As writers, we love what we do. (Right?) We are able to put information, ideas, and opinions in print to help our readers. As a bonus, we get paid for it. It doesn’t matter what our style is; formal, editorial, or whimsical, our words can send a powerful message to readers. And if we want to capture and hold our audience’s attention, we know that a compelling message with strong headlines and a decent flow of ideas are a must.
For the longest time I was convinced that my words alone could paint the perfect portrait. Then I realized that perhaps my words alone were not enough. Simply constructing the proper syllables didn’t always capture the targeted audience.
However, the right photo will typically catch the eye of most people. Even the best writers have benefited from using photos in magazines. Why not blogs?
How to Find the Right Photo
There are two options when you are considering the addition of photos to your articles. Make your own or find royalty-free photos. Unless you are also skilled in photography and digital photo retouching, you may want to consider royalty-free images. These are images available for anyone’s use, without having to pay royalties to the creator of the photo.
There are several websites available where you can purchase stock photos or royalty-free images. You will find plenty of photos to choose from, on just about any topic you can imagine. I have used iStockPhoto.com in the past, and have been fortunate enough to find great photos there. I’ve also been using PhotoDune.net, which also has a wide selection that writers will appreciate.
Just keep in mind that all of these photos are available for everyone else to use as well. If you choose a popular photo, chances are it will be recognized by your readers. I find myself searching for photos that aren’t used as much, as long as it’s relevant to my message.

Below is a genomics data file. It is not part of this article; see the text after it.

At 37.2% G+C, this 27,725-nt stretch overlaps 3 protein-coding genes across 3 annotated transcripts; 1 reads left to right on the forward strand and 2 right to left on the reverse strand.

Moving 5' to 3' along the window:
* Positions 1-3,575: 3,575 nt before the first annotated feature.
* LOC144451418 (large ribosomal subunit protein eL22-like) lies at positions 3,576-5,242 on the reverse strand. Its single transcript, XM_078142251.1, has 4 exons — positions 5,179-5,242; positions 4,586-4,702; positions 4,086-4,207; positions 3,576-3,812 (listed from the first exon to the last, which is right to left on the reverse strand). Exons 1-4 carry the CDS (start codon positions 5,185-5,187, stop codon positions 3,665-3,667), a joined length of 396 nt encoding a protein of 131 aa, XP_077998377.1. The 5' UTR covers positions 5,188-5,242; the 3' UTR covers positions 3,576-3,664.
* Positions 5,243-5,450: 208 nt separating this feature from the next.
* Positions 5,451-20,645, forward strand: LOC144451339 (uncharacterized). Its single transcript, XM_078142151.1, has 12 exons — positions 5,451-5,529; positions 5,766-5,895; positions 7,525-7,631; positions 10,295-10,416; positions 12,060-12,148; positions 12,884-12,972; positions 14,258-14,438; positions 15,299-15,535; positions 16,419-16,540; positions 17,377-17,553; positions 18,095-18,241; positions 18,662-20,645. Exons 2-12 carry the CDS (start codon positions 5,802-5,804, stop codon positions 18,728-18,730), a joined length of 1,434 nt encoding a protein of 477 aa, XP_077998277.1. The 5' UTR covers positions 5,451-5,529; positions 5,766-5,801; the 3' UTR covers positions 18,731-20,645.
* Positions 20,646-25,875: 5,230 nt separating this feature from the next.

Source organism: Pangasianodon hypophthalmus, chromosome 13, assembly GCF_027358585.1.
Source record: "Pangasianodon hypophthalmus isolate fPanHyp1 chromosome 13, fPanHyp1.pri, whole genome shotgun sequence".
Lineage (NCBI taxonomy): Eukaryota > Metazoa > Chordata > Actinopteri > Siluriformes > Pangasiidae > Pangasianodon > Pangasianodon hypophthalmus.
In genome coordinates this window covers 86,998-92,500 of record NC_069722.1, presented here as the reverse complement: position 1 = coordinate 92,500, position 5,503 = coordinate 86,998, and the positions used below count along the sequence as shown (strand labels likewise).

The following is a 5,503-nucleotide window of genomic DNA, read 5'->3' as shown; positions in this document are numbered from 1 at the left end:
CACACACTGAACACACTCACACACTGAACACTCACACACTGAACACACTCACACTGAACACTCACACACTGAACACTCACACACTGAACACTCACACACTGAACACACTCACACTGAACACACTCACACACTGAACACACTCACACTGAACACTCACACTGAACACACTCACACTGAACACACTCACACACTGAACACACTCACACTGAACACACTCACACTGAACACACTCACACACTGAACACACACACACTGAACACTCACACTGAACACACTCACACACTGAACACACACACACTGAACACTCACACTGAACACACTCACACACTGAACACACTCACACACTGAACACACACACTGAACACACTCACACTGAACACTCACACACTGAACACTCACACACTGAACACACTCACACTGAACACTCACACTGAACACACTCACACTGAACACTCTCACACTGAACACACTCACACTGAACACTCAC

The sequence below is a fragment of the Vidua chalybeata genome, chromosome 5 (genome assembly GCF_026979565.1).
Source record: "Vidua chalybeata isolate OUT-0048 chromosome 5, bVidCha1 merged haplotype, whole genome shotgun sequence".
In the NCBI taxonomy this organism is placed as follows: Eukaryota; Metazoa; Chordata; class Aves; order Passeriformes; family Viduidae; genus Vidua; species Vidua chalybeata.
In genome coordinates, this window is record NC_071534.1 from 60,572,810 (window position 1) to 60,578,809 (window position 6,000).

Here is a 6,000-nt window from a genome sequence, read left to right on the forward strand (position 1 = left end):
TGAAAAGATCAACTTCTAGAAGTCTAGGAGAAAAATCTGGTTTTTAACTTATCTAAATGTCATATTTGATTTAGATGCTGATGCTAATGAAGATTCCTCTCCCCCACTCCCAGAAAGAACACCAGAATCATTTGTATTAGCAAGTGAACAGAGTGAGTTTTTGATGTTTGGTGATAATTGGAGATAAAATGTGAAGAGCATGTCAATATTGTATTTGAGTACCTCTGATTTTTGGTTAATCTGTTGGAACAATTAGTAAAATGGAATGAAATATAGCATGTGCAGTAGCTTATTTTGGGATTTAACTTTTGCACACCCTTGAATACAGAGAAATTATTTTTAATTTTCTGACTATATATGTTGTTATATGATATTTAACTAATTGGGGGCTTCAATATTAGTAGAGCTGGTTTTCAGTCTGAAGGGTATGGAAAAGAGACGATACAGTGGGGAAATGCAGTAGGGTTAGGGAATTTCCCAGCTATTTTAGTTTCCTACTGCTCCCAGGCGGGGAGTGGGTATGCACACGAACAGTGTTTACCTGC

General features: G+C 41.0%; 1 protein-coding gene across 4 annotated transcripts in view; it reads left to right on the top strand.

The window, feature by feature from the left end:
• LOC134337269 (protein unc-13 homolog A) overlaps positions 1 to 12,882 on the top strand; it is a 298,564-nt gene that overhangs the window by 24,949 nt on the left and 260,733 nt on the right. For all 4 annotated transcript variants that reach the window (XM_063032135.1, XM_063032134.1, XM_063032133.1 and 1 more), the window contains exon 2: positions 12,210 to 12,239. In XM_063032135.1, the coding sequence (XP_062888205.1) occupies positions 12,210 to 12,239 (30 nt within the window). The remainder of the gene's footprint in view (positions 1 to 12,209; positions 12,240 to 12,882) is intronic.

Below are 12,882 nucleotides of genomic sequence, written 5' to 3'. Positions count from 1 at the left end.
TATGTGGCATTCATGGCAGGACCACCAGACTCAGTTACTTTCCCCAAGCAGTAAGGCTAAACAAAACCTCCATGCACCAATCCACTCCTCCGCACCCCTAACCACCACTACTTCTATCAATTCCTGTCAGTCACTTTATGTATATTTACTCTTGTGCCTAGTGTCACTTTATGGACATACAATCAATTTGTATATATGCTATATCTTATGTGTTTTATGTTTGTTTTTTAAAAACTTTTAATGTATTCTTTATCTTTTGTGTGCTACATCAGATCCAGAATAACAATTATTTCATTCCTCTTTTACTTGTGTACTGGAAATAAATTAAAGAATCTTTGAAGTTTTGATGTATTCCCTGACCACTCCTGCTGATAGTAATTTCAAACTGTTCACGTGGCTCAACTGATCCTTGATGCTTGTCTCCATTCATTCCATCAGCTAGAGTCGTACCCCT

Reasons to Add Photos to Your Articles
1. Grab their Attention.
Photos are known to grab the attention of a reader. I know for myself, when flipping through a magazine, the photos are the first thing I notice. The reason varies whether it’s the contrast of the color against the black and white or the subject of the photo that draws me in. Regardless, it works.
2. Get the Message Out.
A good photo that is relevant to the topic will help you get your message out quicker. For example, if you are writing about education, a photo of school desk or a chalkboard will let people know the topic before they even start reading. You could take it a step further by having a photo of a school paper with an “F” scrolled over it to let people know that you are writing about, say, problems within the educational system.
If you get in the habit of using photos, then why not browse through them to find inspiration for your next piece? Pictures may help when you’re experiencing ‘writer’s block’; I myself have often found inspiration in photos. So if you find a picture that grabs your attention, draw from that to develop a story.
Breaking up the monotonous black and white of a page, with a colorful photo or two, allows for easier reading. The photos act as a diffuser for the readers who prefer a shorter article. It obviously doesn’t shorten the article, but it’s the perception that matters.
5. Guest Blogging.
If you ever submit your work as a guest blogger, then you run the risk of a photo being chosen for you. So, if you are allowed to submit a photo with your article, you should. This will give you the control over what photo is used, as well as its intended message. (Again, you can either use the stock photos or try working with your own photos. If you try your own, I recommend looking for a good book, website, or a free retouching video tutorial to help you in perfecting your photo.)
I am a firm believer in using photos when possible, not to tell the story for you, but to enhance or supplement your hard work. If you take the time to research, plan an article, and then put it all in writing, then you need it to get noticed by as many readers as possible.
I hope I have inspired you to give it a try. Good luck!
About the author: James Martell is a successful Internet entrepreneur and affiliate marketer who has used his skills to help others become proficient in their careers as well. He has written and executed successful ebooks, affiliate marketing 101 courses, and podcasts for over a decade. Previous speaking engagements have included Digital River Lab, Commission Junction University, Affiliate Summit, and many more. James and his wife have raised children aged 16-24, and live in on Canada’s west coast, in a Vancouver seaside suburb.